In the case of “As the Worm Turns…”, my hope is that the oracle mechanic would take care of a lot of this, for example, with climactic moments generally turning into dramatic success or utter failure, instead of middle-of-the-road results.

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I see Tension points in Dead of night are a bit like the DEFCON ladder in Twilight struggle, or the zombie advance in Zombie Cinema. What if Push dice in Technoir did ring a bell every time they changed side ? In a way, they do, but codifying that gives you a neat way of transforming advice into rules. Cool !
If I take the “ball clock” analogy, we’ve got tracks, tug-of-war ladders, narrative fishtanks, and weighing scales.

I am not after large scale dramatic regulation, though. I am looking for a way to micro manage that. Like :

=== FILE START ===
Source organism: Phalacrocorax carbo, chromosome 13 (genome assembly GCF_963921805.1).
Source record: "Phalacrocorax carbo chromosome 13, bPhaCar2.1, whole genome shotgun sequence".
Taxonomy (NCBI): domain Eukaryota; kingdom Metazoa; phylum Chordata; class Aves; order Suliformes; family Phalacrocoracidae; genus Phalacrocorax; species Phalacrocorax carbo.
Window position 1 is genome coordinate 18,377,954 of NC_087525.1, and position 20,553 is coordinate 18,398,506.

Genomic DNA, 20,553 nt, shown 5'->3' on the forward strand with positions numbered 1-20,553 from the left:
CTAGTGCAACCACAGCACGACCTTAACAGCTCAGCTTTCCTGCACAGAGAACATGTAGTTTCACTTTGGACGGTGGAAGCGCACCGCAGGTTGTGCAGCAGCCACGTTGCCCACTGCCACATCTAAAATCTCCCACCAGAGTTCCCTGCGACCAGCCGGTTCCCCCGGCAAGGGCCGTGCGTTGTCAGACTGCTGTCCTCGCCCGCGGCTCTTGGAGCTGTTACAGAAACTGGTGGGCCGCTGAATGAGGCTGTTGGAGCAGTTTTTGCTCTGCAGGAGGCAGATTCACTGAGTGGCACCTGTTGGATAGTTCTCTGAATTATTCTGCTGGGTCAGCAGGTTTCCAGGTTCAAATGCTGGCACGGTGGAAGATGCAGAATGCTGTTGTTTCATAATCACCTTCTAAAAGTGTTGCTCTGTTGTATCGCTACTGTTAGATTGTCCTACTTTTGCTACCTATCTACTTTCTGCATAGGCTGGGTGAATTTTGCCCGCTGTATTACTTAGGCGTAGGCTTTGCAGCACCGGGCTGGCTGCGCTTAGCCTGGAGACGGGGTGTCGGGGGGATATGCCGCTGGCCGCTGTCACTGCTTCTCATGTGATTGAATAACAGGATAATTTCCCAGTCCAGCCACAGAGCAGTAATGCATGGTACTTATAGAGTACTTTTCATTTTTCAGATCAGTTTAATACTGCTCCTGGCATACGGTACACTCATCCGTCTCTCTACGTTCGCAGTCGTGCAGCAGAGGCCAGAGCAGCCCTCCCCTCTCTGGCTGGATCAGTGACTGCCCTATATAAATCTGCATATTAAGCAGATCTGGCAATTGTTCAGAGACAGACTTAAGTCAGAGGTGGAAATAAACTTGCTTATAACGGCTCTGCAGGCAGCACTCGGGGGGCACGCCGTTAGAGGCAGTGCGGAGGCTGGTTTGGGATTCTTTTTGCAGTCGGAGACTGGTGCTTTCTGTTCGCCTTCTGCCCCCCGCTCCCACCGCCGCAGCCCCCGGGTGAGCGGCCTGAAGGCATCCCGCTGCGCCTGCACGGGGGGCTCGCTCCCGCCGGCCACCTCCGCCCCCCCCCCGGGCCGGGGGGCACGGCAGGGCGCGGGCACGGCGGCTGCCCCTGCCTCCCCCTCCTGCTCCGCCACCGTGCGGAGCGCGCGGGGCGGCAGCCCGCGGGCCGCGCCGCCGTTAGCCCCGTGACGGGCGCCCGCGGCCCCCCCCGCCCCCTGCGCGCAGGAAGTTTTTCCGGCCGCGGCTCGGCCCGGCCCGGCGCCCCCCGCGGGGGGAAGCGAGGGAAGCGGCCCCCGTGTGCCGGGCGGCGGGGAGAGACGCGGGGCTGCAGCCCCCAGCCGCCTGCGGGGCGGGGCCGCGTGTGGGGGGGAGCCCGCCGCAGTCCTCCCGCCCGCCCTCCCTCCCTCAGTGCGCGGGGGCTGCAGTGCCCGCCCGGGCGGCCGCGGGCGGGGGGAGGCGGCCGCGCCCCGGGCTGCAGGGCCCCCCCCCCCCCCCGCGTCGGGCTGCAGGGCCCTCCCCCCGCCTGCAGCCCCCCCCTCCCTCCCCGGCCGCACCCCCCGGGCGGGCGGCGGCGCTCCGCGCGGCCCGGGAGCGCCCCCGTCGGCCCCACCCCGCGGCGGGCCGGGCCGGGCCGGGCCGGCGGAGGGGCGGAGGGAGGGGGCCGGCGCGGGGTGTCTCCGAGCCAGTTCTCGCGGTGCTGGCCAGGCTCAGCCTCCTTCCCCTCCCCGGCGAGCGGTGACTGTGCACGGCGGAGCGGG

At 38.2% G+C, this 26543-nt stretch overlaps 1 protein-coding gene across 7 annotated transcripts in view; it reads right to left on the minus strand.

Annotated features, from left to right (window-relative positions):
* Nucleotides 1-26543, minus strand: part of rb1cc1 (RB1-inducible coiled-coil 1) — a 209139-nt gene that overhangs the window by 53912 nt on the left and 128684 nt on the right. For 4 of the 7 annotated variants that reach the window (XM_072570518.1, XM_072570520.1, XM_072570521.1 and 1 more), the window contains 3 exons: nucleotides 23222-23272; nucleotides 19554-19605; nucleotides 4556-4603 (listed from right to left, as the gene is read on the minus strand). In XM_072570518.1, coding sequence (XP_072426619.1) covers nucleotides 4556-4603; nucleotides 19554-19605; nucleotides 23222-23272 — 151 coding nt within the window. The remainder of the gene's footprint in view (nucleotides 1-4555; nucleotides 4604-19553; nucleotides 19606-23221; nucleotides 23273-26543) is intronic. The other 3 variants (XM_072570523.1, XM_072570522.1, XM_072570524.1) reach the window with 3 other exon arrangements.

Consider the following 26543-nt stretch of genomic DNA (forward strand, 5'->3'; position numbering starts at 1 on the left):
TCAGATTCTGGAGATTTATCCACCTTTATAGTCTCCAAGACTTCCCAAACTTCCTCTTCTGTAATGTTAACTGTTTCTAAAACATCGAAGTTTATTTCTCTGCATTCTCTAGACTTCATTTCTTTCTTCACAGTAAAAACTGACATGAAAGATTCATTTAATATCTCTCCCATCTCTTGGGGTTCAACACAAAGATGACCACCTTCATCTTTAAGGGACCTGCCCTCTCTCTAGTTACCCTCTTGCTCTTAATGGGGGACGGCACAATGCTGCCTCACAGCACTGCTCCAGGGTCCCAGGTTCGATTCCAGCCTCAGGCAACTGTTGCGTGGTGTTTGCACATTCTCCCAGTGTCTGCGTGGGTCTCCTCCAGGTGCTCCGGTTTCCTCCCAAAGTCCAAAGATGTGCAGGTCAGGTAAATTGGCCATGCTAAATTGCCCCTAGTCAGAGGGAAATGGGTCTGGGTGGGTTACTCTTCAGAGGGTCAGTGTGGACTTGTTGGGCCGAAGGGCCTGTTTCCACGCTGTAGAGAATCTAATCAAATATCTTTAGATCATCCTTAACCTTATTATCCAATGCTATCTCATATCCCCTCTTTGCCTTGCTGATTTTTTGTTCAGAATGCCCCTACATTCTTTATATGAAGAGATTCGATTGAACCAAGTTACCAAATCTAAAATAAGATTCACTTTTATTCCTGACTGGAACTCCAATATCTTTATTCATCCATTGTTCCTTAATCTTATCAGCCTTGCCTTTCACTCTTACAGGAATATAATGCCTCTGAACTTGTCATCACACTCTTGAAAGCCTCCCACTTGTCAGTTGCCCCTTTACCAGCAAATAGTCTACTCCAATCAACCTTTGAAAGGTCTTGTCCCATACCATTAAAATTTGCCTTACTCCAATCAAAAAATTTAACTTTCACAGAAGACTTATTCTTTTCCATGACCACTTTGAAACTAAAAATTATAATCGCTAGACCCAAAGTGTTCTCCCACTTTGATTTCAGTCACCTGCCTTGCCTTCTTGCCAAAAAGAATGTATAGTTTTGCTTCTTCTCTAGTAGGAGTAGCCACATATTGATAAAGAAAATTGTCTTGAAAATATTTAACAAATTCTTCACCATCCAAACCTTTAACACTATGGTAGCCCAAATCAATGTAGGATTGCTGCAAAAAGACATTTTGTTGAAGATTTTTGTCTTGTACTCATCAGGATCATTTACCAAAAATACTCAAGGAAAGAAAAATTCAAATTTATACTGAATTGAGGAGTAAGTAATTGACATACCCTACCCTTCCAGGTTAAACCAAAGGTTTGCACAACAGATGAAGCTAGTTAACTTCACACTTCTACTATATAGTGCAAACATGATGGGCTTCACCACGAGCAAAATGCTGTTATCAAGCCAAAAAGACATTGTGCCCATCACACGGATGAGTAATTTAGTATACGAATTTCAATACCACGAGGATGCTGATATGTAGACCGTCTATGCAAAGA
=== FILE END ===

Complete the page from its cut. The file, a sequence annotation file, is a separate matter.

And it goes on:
A - And this thing (ding)
B - which is violet (ding)
C - and smells of honey (ding)
D - roars and starts running to get you (ring-a-ding)
And I want to pace the ratio of ring to dings both per player and per table.

But the tools are there, it’s just about making them utlra light, like blue / red chips or flipped cards, or moving a pawn on a circuit.

I haven’t played or read it myself, but there is a game which does exactly what you’re describing, and that’s Universalis.